As we all know, history has been full of interesting World Memory Champions. And here are a few more of them:

Terence "The Punching Man" Punchman (World Memory Champion 1763), a noted London prizefighter, was the other World Memory Champion to hold the title despite never memorising anything. During the celebration dinner at Simpson's-On-The-Strand (then a social club for philosophers, fortune tellers, coal miners and similar professions) after the world championship in 1763, newly-crowned world champion Edith Estragon promised to hand over the trophy, title and all attendant ranks and privileges to anybody who could beat her in a fight. Punchman, who was dining at the next table, immediately got up and knocked the champion unconscious with a single punch to the head. Her one hour, thirty-seven minutes and fifteen seconds as champion (timed by the ever-pedantic Baron Crysanthemum on his pocket-watch) is of course the second-shortest title reign in World Memory Championship history.

It was suggested that the frail 93-year-old Estragon had probably been making a joke, and that her offer therefore shouldn't have been legally binding, but as she never regained her memory of the incident (or of anything else), there was no way to prove it and the title devolved on the boxer. During his year-long reign as World Memory Champion he had a regular newspaper column in which he answered readers' questions on the subject of memory to the best of his ability and was invited to dinner with the Prime Minister, during which he punched several people unconscious and thereby also became Under-Secretary of State and Minister for Taxation and Tennis. He declined to compete in the 1764 world championship, but failed in his attempt to win the title when he was spotted lurking outside the championship venue and clobbered by the bodyguards that eventual winner Szeznlwicz Norberto had had the foresight to employ.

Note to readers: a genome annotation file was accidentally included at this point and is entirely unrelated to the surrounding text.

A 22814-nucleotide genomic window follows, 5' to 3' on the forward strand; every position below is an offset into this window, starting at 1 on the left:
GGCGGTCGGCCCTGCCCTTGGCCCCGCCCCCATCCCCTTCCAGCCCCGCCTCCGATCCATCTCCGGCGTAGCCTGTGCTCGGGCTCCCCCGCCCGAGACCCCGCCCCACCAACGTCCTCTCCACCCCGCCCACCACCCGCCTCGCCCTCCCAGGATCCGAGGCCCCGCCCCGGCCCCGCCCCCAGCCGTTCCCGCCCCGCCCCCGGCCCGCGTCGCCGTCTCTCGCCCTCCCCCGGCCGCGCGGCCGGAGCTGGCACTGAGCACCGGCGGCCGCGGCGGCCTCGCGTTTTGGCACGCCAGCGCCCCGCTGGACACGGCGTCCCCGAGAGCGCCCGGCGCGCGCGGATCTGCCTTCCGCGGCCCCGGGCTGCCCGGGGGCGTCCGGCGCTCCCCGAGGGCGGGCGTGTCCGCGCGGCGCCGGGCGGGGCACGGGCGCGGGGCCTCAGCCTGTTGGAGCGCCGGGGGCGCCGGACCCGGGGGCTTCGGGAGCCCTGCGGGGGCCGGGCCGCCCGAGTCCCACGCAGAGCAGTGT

Baboushka Boguinskaya (world memory champion 1853) competed in every world memory championship from 1800, when she was three years old, until 1847, and finished last on each occasion. She despised memory sports and everybody involved with it, and only took part in the competitions because her mother forced her to. Domineering Mrs B eventually gave up on her dream of vicariously living the life of a memory master through her untalented daughter (who was unable to remember what playing cards were, let alone which one she had recently seen) and instead took her to America to force her to become a rodeo champion.

This turned out for the best in 1853, when the World Memory Championship was held in Idaho. The venue had been announced three months in advance, but this was insufficient time for the message to reach Africa, where all the world's memorisers lived, and for them to make the lengthy and arduous journey to the championship venue in the middle of the empty plains. The Boguinskaya family, however, happened to be in the neighbourhood, looking for buffalos to ride, and Baboushka was forced to take part. Although she scored zero in every discipline, she was given a bonus point for owning an unusual hat, and thus won the championship by virtue of being the only competitor. Her mother, however, had lost interest in memory sports five minutes earlier and departed for Nepal, resolving to give up on her talentless daughter and become a mountaineer herself.